The combination of high temperatures and strong winds has also given firefighters added difficulty, Cox told CNN.
"It actually creates this updraft of smoke ash and flame and it creates this huge cloud and it has a downdraft that actually spreads out in all 360 directions around the fire," she added.
The fire initially erupted on Friday afternoon and burned the Cherry Valley and Banning areas, as well as the San Bernardino National Forest, CBS News reported.
Nearly 8,000 people have been evacuated from both Riverside and San Bernardino counties, KNBC reported.
On Sunday, the National Weather Service shared a tweet showing a large plume of smoke traveling from California to Phoenix, Arizona (can be seen near the middle of the right side of the picture):
"It was just like a really small cloud, and I saw a really big cloud of smoke. It's like a hundred times bigger than it was … and that's what scared me," local resident Luis Gomez told CBS News. "I got all jittery and I was afraid for my mom and my nephew."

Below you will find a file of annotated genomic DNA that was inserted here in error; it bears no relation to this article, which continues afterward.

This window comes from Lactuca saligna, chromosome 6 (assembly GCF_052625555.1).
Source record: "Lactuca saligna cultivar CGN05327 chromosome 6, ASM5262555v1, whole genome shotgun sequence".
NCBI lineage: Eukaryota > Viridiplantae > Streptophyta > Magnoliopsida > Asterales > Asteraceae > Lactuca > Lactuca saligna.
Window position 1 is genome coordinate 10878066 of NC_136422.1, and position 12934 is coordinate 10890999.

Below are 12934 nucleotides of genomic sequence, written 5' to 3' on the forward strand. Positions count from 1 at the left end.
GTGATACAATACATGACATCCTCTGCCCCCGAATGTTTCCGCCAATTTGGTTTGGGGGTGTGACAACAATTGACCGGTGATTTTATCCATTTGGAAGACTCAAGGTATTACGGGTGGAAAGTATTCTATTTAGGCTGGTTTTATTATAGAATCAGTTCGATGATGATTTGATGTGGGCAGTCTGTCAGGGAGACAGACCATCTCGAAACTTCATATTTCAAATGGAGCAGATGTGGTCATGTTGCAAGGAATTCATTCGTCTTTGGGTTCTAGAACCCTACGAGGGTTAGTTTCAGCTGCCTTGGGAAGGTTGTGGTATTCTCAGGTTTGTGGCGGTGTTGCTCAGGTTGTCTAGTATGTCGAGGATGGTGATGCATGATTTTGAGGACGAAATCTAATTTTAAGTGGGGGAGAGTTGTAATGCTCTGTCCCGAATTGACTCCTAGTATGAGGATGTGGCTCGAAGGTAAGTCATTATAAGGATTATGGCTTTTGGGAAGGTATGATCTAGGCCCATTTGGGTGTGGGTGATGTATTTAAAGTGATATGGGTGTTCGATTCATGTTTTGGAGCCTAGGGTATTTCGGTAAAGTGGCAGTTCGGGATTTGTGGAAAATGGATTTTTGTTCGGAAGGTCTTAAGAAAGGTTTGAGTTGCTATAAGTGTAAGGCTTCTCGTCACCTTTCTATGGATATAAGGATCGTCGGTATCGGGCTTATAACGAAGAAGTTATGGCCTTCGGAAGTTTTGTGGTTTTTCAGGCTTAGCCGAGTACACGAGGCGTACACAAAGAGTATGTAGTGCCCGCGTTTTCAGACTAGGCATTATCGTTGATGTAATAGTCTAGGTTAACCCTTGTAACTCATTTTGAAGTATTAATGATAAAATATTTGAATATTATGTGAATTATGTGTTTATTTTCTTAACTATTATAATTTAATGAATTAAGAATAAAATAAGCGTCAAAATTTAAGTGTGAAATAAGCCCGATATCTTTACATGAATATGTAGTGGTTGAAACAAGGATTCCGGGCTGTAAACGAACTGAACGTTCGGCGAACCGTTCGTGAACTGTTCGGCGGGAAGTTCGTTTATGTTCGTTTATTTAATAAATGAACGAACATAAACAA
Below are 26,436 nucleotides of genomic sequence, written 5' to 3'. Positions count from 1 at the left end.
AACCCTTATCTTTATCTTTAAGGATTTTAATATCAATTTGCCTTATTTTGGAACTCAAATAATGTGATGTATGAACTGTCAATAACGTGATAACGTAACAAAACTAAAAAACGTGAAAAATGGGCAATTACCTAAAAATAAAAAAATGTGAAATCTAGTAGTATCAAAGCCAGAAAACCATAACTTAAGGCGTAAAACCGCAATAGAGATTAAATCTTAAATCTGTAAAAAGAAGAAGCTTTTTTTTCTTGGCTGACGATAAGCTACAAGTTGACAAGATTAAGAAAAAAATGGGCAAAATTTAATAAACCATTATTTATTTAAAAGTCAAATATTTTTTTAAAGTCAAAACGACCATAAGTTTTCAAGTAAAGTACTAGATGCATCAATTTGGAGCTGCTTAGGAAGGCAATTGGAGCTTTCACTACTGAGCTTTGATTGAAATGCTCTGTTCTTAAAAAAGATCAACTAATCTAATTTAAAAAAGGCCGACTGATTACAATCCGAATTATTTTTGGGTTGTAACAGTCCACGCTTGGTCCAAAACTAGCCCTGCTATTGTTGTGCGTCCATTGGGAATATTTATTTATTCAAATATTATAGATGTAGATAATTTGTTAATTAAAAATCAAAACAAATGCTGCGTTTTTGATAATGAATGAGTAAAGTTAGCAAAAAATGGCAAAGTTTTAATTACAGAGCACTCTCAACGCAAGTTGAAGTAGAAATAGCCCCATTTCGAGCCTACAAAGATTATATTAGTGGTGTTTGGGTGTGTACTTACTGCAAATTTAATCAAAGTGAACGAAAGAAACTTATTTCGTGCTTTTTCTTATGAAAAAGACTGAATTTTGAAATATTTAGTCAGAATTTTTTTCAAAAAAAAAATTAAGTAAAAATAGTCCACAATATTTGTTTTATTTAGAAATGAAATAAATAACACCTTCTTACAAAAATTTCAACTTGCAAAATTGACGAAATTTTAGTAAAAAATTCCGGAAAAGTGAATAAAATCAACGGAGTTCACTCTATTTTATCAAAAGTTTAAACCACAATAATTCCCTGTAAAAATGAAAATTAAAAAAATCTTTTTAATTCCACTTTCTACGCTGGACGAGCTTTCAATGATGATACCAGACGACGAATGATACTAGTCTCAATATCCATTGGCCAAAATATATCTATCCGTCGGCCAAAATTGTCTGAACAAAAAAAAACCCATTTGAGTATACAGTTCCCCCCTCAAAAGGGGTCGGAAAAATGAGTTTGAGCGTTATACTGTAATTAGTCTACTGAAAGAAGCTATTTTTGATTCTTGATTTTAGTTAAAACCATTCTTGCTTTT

According to a Cal Fire news release, authorities believe the blaze could have been started from a vehicle malfunction, "specifically, a diesel-fueled vehicle emitting burning carbon from the exhaust system."
"The determination is reinforced by multiple independent witnesses, as well as supporting physical evidence," Cal Fire said. "Officers are seeking information from anyone that may have seen vehicle which appeared to have mechanical problems, or unusually smoke emitting from it."
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